2) Under the Sales Floor -> Signing tab on workbench there is a monthly signing guide which will give you a task list of every non-POG item due for the month. These task are in addition to the hours mentioned in Adjacency calendar, as is breaking down and sorting supply pallets and any TIPP ordering. During large workload weeks it won't always be possible to get everything done, just work with your TLs to communicate on what needs to get done. I often only get 24-30 hours for signing even on a 50-60 hour workload week.

3) Make sure they setup your access to email and TIPP ASAP. Some stores do not allow signing TM to do their own orders, but it will save you a lot of time and headaches if you can do it yourself. There's nothing worse than giving a TL an item you need ordered then finding out a couple weeks later that it never got submitted.

4) Learn the one-up system pole and practice practice practice. When it comes time to do your overheads, if you don't have your pole it will take you much longer to get them setup using the WAVE. If your sign has more than 2 hooks, or they are spaced too far apart of course you will still have to use the WAVE. One-up poles cost ~$70 and each orange head (2 required) cost $5 each. Keep multiple spare heads in your backroom, if your pole drops and hits the floor it will most likely break a head off.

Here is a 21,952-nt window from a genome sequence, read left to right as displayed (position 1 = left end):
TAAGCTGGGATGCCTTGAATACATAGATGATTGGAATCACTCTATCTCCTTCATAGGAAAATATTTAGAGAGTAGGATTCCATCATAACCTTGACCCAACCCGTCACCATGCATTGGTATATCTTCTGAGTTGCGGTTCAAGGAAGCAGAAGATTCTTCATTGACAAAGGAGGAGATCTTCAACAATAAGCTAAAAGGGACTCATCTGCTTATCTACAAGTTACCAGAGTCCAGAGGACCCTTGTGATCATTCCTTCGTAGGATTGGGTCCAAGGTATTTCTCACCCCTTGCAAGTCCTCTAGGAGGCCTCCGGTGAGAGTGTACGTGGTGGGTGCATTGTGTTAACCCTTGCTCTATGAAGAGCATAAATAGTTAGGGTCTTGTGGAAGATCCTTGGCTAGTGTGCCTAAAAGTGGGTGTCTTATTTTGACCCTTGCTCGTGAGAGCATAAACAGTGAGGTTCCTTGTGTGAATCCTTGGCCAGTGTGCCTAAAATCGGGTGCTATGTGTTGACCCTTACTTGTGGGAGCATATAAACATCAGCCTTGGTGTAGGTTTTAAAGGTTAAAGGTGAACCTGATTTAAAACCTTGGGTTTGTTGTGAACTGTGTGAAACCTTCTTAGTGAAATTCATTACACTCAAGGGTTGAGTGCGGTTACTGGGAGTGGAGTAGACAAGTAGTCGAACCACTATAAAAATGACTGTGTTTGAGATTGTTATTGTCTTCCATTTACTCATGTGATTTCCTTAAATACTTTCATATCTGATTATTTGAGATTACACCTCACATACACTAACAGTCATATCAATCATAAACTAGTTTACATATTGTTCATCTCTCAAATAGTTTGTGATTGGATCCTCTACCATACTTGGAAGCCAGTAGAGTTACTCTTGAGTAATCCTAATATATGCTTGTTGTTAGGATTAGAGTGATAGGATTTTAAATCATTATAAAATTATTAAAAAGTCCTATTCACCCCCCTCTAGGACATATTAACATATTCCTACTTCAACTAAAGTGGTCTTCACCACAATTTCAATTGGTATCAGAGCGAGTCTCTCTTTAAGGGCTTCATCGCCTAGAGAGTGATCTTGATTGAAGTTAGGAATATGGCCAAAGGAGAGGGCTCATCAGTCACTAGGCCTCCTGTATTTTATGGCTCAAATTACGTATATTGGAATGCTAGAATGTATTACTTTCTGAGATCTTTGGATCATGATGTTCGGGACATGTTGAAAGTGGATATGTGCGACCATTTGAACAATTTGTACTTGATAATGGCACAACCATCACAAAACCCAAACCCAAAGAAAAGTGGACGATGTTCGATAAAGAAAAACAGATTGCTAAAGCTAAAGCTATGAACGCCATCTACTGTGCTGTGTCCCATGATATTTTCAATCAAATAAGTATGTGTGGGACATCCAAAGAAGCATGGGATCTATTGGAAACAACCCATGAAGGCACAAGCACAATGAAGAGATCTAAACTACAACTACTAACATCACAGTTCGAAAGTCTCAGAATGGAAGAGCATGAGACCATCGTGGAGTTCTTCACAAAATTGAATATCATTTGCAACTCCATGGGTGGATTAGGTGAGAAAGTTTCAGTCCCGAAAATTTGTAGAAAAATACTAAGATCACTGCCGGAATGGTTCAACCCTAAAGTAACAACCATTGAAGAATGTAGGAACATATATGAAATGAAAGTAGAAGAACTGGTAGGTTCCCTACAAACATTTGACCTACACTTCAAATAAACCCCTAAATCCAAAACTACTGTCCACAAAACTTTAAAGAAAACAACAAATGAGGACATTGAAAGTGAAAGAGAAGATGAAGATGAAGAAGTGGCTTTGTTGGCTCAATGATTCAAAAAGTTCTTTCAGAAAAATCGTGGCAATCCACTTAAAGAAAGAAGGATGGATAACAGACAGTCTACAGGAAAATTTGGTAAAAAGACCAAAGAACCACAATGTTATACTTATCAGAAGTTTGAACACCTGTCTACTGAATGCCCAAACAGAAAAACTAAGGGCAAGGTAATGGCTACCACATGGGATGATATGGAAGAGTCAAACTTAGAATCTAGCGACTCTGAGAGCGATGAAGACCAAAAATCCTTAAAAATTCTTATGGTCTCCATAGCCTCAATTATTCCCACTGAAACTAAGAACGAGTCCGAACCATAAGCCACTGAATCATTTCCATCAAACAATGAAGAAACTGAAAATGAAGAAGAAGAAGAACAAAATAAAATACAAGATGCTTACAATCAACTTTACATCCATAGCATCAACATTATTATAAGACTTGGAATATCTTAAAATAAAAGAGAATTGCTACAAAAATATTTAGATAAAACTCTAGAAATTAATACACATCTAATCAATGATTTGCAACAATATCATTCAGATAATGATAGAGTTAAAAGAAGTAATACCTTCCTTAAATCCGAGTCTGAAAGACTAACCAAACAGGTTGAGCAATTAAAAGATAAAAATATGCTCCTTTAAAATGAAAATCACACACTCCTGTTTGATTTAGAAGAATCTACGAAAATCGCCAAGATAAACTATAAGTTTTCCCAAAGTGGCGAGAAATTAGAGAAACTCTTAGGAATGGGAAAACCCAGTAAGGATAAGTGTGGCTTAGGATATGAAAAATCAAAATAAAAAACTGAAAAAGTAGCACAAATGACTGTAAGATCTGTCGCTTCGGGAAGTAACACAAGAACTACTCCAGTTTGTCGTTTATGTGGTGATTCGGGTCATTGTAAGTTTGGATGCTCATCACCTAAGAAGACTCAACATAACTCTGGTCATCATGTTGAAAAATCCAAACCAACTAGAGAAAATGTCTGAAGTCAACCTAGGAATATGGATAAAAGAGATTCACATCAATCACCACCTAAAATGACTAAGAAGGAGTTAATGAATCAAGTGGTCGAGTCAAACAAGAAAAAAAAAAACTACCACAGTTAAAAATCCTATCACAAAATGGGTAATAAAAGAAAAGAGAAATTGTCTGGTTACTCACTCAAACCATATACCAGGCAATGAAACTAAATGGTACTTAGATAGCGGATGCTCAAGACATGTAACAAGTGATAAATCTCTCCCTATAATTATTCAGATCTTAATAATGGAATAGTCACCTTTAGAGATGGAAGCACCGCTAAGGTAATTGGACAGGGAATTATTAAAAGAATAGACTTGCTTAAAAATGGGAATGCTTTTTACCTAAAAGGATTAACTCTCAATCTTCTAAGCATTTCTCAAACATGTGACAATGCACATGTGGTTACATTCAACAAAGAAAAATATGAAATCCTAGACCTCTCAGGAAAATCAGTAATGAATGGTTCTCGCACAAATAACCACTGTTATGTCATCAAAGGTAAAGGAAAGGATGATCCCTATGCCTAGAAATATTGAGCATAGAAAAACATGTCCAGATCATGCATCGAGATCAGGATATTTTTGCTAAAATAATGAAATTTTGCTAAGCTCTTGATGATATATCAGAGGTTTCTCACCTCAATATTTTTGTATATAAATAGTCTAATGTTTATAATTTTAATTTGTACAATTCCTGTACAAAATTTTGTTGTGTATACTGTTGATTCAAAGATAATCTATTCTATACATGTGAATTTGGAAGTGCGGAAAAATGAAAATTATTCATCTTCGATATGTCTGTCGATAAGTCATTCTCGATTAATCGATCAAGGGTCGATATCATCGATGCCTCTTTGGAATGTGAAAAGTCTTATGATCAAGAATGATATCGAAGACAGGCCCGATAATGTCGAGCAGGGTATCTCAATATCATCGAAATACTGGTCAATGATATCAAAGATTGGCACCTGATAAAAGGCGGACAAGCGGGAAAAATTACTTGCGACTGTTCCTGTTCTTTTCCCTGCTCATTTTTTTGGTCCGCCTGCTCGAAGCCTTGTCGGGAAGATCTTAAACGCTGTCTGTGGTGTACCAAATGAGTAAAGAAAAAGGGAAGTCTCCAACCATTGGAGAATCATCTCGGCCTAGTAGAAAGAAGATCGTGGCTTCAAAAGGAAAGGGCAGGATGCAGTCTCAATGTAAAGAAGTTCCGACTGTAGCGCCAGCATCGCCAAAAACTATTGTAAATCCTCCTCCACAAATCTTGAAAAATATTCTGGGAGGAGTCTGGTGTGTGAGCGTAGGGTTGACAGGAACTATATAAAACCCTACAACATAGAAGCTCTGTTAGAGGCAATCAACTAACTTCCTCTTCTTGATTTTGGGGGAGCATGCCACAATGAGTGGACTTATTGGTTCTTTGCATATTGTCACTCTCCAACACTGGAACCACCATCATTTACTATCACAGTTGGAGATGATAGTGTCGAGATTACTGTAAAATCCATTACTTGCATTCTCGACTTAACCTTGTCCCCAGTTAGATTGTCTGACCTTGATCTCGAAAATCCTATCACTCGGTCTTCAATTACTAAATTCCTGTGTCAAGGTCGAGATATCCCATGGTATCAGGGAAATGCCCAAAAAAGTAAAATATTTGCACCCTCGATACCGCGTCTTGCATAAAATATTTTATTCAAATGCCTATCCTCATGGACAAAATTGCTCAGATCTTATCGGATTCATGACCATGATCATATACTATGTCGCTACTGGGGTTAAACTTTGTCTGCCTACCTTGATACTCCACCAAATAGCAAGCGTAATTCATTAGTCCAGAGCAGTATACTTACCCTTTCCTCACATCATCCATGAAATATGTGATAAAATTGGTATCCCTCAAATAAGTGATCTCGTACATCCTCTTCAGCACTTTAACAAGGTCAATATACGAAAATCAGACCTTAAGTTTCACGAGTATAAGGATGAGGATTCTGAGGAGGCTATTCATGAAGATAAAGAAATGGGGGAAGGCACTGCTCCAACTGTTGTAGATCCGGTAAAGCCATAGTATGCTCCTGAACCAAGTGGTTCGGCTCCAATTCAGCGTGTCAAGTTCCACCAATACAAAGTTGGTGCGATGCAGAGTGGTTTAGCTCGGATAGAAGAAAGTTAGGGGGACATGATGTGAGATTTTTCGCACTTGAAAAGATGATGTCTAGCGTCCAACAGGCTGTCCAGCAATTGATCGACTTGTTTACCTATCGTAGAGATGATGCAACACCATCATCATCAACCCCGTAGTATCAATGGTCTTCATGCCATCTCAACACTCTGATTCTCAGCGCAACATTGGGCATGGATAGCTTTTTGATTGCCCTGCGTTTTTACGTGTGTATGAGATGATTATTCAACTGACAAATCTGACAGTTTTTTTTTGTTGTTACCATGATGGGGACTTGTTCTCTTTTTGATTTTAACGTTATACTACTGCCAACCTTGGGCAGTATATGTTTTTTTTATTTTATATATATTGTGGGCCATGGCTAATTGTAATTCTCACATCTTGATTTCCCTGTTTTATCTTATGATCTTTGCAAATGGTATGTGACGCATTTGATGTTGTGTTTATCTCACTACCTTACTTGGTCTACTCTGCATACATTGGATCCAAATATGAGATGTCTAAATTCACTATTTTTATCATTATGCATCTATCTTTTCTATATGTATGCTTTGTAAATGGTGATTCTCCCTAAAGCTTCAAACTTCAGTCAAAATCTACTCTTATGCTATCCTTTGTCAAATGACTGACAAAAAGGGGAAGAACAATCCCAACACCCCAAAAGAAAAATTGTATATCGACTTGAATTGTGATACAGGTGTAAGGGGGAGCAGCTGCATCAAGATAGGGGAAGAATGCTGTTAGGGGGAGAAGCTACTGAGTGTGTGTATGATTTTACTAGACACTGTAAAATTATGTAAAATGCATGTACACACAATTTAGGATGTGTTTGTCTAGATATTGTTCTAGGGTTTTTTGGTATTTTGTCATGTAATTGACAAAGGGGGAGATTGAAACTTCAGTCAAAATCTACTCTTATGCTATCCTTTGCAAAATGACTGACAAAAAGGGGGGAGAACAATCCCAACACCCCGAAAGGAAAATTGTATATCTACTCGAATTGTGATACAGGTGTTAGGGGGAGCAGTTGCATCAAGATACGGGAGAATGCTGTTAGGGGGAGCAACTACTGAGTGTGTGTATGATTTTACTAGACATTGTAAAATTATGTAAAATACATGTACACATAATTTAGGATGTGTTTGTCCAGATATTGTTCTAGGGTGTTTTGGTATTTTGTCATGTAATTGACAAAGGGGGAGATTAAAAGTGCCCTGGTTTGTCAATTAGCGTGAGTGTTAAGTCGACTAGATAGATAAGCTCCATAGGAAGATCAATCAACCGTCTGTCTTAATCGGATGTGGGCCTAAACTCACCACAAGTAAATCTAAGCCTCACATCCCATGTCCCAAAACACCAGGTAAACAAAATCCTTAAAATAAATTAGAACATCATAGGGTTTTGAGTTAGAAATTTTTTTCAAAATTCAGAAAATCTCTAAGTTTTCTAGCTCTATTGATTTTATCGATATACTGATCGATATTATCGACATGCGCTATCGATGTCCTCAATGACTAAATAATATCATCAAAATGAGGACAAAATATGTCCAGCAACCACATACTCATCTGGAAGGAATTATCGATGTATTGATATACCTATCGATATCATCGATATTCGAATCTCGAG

Extend the pole to full length and with a marker make a ring at 8' from the ground. The standard height for overheads is 8' from the floor, if you have the ring you can just put it up against the bottom of a sign and see how much higher or lower you need to be.

5) At least once a week make a walk through the areas to make sure no headers/signs have fallen down, category endcap strips(aka street signs) haven't gotten lost. Up until the latest header style in domestics you would generally have 5 aisles a week with a header that fell.
 

The Mule

Jack Of All Workcenters
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Jun 9, 2011
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#9
GTC to you Ajax, good points of info.

It really is important that you try to get your e-mail and access to TIPP set up as soon as possible like he said. TIPP is going to be a constant source you will need to access to order replacement pieces and missing ISM elements.


My points of interest would be: